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Henryk Ehrlich

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Henryk Ehrlich

Henryk Ehrlich (sometimes spelled Henryk Erlich; 1882 – 15 May 1942) was an activist of the Bund, member of the Petrograd Soviet, Warsaw City Council and member of the executive committee of the Second International. Ehrlich was also the son-in-law of the famous Jewish historian Simon Dubnow.[1]

Social-democratic politics

He had been a social-democratic activist since 1904. During the Russian Revolution of 1917 Henryk Ehrlich was member of Petrograd Soviet executive committee and member of Soviet's delegation to England, France and Italy.[2]

Interwar Polish and Jewish communal politics

Since 1921 he was co-editor of the Warsaw Yiddish daily Folkstsaytung. In 1924 he was elected to the Warsaw kehilla council as one of 5 Bundists out of 50 members. He was then candidate for the chairmanship of the council, as unique countercandidate to the Agudist Eliahu Kirshbraun, who was elected as well as Jacob Trokenheim, another Agudist, as vice-president. The Bund didn't take part to the 1931 kehillot elections, but won 15 seats out of 50 at the 1936 elections. After the elections, he created an incident by accusing the Zionist leaders Grünbaum and Ze'ev Jabotinsky as responsible for recent antisemitic agitation in Poland by their campaign urging Jewish emigration from Poland. This time again Ehrlich was candidate to the presidency, he got 16 votes, the Zionist candidate Yitshak Schipper 10, and the Agudist Jacob Trokenheim won by a plurality of 19 votes.[3]

World War II

After the outbreak of World War II, Ehrlich made his way to the part of Poland that had come under Soviet control. He was arrested by the NKVD in Brest on 4 October 1939.[4] On 2 August 1940, in Saratov, he was sentenced to death, but the sentence was later commuted to ten years in the Gulag.[4] After the June 1941 German invasion of the Soviet Union, he was released in 1942 as part of the Sikorski–Mayski Agreement of 30 July 1941 between the Polish Government in Exile and the Soviet Union.[4] He was asked to join the newly formed Jewish Anti-Fascist Committee, headed by Solomon Mikhoels.[5]

Imprisonment and death

At about the same time Erlich was supposed to join Gen. Sikorski (the Prime Minister of the Polish Government in Exile) in traveling to London where he was supposed to join the Polish government. However, on the 4th of December, Erlich, together with Victor Alter were once again arrested by the NKVD in Kuybyshev. At the time of their arrest they both resided in the Polish embassy and no reason was given for their arrest. According to various sources at the time, they were charged with spying for “enemies of the Soviet Union”.[4][5] The arrest of Erlich and Alter took place immediately after the Soviet government issued a declaration to the Polish government in exile on December 1, 1941, that Polish citizens of Belarusian or Jewish ethnicity would be treated as Soviet citizens[4] and forbidden to enter the Polish Army (Anders Army) which was being formed at the time.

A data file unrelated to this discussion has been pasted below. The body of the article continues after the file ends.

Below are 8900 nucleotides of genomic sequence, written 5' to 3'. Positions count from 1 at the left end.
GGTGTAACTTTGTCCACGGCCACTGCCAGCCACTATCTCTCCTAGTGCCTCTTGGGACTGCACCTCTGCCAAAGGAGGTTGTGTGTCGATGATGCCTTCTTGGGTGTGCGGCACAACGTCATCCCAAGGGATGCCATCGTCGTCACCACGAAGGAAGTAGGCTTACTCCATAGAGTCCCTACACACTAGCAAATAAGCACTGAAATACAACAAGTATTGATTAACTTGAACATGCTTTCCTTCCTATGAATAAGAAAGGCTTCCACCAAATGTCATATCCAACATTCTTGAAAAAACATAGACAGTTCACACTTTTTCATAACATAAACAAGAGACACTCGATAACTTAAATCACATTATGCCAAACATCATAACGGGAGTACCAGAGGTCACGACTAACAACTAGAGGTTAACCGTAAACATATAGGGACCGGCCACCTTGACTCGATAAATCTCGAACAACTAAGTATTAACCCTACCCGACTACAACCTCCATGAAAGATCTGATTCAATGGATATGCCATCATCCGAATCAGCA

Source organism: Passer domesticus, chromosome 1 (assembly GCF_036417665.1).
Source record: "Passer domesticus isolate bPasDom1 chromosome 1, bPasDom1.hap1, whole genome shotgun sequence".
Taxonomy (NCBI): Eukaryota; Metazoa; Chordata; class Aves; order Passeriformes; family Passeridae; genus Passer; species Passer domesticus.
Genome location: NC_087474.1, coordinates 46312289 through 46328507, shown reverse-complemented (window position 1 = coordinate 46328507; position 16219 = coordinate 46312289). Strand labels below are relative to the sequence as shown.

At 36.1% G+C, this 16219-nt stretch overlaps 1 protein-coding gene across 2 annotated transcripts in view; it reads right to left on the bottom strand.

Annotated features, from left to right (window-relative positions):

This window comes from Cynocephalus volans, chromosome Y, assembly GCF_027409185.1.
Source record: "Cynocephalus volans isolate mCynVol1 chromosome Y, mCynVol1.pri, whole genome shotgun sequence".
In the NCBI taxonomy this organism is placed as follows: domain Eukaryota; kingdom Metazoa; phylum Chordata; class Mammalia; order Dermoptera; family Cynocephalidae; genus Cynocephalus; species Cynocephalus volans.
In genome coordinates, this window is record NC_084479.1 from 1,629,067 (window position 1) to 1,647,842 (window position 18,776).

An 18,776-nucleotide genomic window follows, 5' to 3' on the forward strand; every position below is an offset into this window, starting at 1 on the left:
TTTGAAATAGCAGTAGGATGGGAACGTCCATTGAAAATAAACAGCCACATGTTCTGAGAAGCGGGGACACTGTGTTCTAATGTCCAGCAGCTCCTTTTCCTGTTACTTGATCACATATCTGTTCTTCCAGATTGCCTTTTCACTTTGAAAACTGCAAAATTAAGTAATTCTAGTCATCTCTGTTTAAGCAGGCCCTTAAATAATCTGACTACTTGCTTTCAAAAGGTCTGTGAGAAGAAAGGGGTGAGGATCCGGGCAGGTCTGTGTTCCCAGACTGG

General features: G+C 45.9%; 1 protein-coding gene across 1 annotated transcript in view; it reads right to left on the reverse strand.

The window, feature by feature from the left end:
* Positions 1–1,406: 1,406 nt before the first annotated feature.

The imprisonment of two prominent socialist activists and leaders of the Second International by the Soviets caused a wave of protests among socialist circles in the West.[6] Eleanor Roosevelt and Albert Einstein made direct appeals to Stalin for their release.[4] However, Soviet authorities remained quiet throughout 1942, and only after the Soviet victory at Stalingrad announced that Ehrlich and Alter had been executed[4] on Stalin's orders.[7]

According to some sources Ehrlich, unlike Alter, was never executed, because he managed to commit suicide[8] by hanging himself from the bars of his prison window. Other sources state that together with Alter he was shot in December 1942. As late as February 1943, letters from "Henryk Wiktor" (first names of Erlich and Alter) were being circulated in the Warsaw Ghetto.[9]

"Rehabilitation"

On February 8, 1991, Victor Erlich, Henryk Erlich's grandson was informed that according to a decree passed under Russian president Boris Yeltsin, Victor Alter, together with Erlich had been "rehabilitated" and the repressions against them had been declared unlawful.[10][11]

While the exact place where he was buried is unknown, a cenotaph was erected at the Jewish cemetery on Okopowa street in Warsaw on April 17, 1988. The inscription reads "Leaders of the Bund, Henryk Erlich, b. 1882, and Wiktor Alter, b. 1890. Executed in the Soviet Union". The establishment of the monument (as well as the publication of the full story of Alter and Erlich) was opposed by Poland's post-war communist government and was only made possible because of the efforts of Marek Edelman (last surviving participant of the Warsaw Ghetto Uprising and a Bundist) and members of the Polish Solidarity Union.[10] The commemoration ceremony was attended by over three thousand people.[10]

See also

Notes and references

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